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They take the sickle from the wall
When morning dews shine pearly ; And the mower whets the ringing scythe,
To cut the bearded barley.
Come, then, into the harvest fields;
The robin sings his song ;,
And autumn stays not long.
They reaped to-day so early,
Each little mouse with eye so clear,
dear little bird we see
There is no painted butterfly,
No creature in the world we find
And who such care for all doth take?
FROM THE GERMAN. THE FROST.
The frost looked forth one still clear night, And whispered, “Now I shall be out of sight; So thro' the valley, and over the height,
In silence I'll take my way. I will not go on like that blustering train, The wind and the snow, the hail and the rain, Who make so much bustle and noise in vain,
But I'll be as busy as they."
Then he flew to the mountain and powdered
its crest ; He lit on the trees, and their boughs he drest In diamond beads and over the breast
Of the quivering lake, he spread
Where a rock could rear its head.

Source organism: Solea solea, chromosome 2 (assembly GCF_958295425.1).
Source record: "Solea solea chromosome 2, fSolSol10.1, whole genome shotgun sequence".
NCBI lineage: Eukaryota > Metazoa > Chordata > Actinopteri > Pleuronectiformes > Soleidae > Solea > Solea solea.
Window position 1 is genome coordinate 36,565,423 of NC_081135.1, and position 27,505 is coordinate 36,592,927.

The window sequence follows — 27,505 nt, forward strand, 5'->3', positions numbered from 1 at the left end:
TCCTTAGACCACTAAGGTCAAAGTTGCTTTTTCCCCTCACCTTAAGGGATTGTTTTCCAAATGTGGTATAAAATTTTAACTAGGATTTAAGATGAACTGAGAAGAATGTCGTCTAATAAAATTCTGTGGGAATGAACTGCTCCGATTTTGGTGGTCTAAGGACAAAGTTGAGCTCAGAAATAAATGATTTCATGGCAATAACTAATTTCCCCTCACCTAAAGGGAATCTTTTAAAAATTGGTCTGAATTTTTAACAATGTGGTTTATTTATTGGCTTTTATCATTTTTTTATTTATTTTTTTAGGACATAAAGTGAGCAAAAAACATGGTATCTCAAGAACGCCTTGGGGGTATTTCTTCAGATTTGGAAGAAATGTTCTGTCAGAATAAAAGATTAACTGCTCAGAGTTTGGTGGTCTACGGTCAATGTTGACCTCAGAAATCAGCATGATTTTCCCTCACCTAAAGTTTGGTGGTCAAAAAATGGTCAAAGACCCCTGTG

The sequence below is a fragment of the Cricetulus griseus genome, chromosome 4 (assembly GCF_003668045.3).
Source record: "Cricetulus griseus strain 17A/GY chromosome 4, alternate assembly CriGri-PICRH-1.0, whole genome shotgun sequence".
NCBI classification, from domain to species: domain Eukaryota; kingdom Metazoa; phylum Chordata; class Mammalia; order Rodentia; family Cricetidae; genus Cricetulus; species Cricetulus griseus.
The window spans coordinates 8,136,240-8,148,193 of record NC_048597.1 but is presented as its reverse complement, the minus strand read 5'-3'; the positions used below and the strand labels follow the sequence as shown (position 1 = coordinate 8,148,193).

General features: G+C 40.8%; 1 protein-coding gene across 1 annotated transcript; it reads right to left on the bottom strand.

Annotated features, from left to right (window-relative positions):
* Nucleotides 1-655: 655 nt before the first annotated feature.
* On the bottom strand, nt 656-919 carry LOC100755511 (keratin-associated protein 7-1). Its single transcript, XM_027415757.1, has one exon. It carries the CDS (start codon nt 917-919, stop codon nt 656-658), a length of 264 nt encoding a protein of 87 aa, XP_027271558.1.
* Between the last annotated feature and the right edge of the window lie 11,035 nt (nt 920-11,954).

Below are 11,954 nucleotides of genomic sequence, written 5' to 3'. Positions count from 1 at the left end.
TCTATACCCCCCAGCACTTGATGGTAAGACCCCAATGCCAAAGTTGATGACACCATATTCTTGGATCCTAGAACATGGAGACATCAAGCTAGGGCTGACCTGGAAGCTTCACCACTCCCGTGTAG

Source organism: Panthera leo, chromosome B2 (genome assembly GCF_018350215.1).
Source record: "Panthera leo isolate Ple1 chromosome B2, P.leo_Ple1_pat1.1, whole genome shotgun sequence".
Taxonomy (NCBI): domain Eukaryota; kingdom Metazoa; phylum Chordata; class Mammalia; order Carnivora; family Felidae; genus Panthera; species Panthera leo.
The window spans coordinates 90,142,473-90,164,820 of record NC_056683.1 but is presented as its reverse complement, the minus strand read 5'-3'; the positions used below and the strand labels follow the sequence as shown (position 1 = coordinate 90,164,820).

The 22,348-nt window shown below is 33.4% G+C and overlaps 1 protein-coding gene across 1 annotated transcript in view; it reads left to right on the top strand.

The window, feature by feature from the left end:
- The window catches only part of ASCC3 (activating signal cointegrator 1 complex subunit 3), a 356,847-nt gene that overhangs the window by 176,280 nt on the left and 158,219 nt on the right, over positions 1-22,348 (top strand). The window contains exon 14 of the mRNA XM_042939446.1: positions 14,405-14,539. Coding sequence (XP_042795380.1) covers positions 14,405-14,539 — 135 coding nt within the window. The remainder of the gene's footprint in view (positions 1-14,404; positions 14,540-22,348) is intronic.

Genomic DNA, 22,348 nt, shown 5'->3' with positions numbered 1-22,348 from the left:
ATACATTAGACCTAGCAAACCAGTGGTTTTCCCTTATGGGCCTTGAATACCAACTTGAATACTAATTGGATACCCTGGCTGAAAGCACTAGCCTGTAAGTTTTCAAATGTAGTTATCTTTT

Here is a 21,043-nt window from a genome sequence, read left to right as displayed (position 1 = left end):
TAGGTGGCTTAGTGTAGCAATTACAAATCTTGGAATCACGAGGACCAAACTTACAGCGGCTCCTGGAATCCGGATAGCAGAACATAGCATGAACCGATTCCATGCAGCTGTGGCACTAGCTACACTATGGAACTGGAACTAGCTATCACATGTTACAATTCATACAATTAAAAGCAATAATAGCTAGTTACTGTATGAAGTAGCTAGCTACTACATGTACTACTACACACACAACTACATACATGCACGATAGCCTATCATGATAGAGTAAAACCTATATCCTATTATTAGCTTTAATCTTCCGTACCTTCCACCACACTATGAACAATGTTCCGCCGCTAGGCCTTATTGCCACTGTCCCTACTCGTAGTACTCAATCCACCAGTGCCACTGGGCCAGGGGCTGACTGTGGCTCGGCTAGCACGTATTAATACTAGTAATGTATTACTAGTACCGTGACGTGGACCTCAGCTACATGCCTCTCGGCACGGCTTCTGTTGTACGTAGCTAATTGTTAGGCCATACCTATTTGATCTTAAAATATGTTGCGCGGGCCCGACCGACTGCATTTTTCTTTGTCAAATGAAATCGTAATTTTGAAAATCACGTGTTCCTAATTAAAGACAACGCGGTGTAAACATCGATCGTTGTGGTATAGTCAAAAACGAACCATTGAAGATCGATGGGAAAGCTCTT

He went to the window of those who slept,
By the light of the moon were seen
Most beautiful things—there were flowers and
trees ; There were bevies of birds and swarms of bees; There were cities with temples, and towers
and these All pictured in silver sheen!
But he did one thing that was hardly fair ;
“ Now just to set them a thinking, I'll bite this basket of fruit," said he, “This costly pitcher I'll burst in three ; And this glass of water they've left for me, Shall ‘tchiek' to tell them I'm drinking."
THE BIRD OF PASSAGE.
Sweet wanderer ! the gentle Spring
Hath strew'd the earth with flowers ;
Bird of the summer hours.
Nay, tarry not! the primrose pale
Hath rais'd her starry eye;
Hath breath'd where violets lie.
The trees that were so dead and sere,
Clad in their vernal dress-
In very loveliness.
Where art thou lingering ? in some clime,
Some dreamy clime of flowers ; Where it is ever summer time,
Amid the fragrant bowers ?
There, in some scented orange grove,
Beneath a cloudless sky, How sweetly, wanderer, canst thou rove,
And pour thy melody!
Or, gliding o'er the crystal stream,
Fed by some rippling spring, How canst thou rest thyself awhile,
And lave thy weary wing!